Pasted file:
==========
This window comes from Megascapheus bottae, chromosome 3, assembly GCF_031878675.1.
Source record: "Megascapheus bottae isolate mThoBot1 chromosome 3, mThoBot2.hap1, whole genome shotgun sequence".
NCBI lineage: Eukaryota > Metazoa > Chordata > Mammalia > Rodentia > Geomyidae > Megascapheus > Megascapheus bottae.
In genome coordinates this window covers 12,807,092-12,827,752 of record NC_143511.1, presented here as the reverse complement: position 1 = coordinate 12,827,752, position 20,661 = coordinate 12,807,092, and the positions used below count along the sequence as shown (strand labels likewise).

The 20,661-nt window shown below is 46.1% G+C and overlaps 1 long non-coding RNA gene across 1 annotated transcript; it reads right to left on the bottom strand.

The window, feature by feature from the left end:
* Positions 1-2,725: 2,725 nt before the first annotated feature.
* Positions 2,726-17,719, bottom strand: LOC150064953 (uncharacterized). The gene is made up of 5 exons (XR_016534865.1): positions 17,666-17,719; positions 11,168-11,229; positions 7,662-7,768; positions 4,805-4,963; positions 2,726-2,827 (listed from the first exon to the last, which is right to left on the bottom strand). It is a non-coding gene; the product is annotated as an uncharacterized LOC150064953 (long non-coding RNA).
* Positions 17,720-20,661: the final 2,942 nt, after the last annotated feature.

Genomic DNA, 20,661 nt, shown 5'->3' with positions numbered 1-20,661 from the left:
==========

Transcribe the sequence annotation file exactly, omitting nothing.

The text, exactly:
This window comes from Megascapheus bottae, chromosome 3, assembly GCF_031878675.1.
Source record: "Megascapheus bottae isolate mThoBot1 chromosome 3, mThoBot2.hap1, whole genome shotgun sequence".
NCBI lineage: Eukaryota > Metazoa > Chordata > Mammalia > Rodentia > Geomyidae > Megascapheus > Megascapheus bottae.
In genome coordinates this window covers 12,807,092-12,827,752 of record NC_143511.1, presented here as the reverse complement: position 1 = coordinate 12,827,752, position 20,661 = coordinate 12,807,092, and the positions used below count along the sequence as shown (strand labels likewise).

The 20,661-nt window shown below is 46.1% G+C and overlaps 1 long non-coding RNA gene across 1 annotated transcript; it reads right to left on the bottom strand.

The window, feature by feature from the left end:
* Positions 1-2,725: 2,725 nt before the first annotated feature.
* Positions 2,726-17,719, bottom strand: LOC150064953 (uncharacterized). The gene is made up of 5 exons (XR_016534865.1): positions 17,666-17,719; positions 11,168-11,229; positions 7,662-7,768; positions 4,805-4,963; positions 2,726-2,827 (listed from the first exon to the last, which is right to left on the bottom strand). It is a non-coding gene; the product is annotated as an uncharacterized LOC150064953 (long non-coding RNA).
* Positions 17,720-20,661: the final 2,942 nt, after the last annotated feature.

Genomic DNA, 20,661 nt, shown 5'->3' with positions numbered 1-20,661 from the left: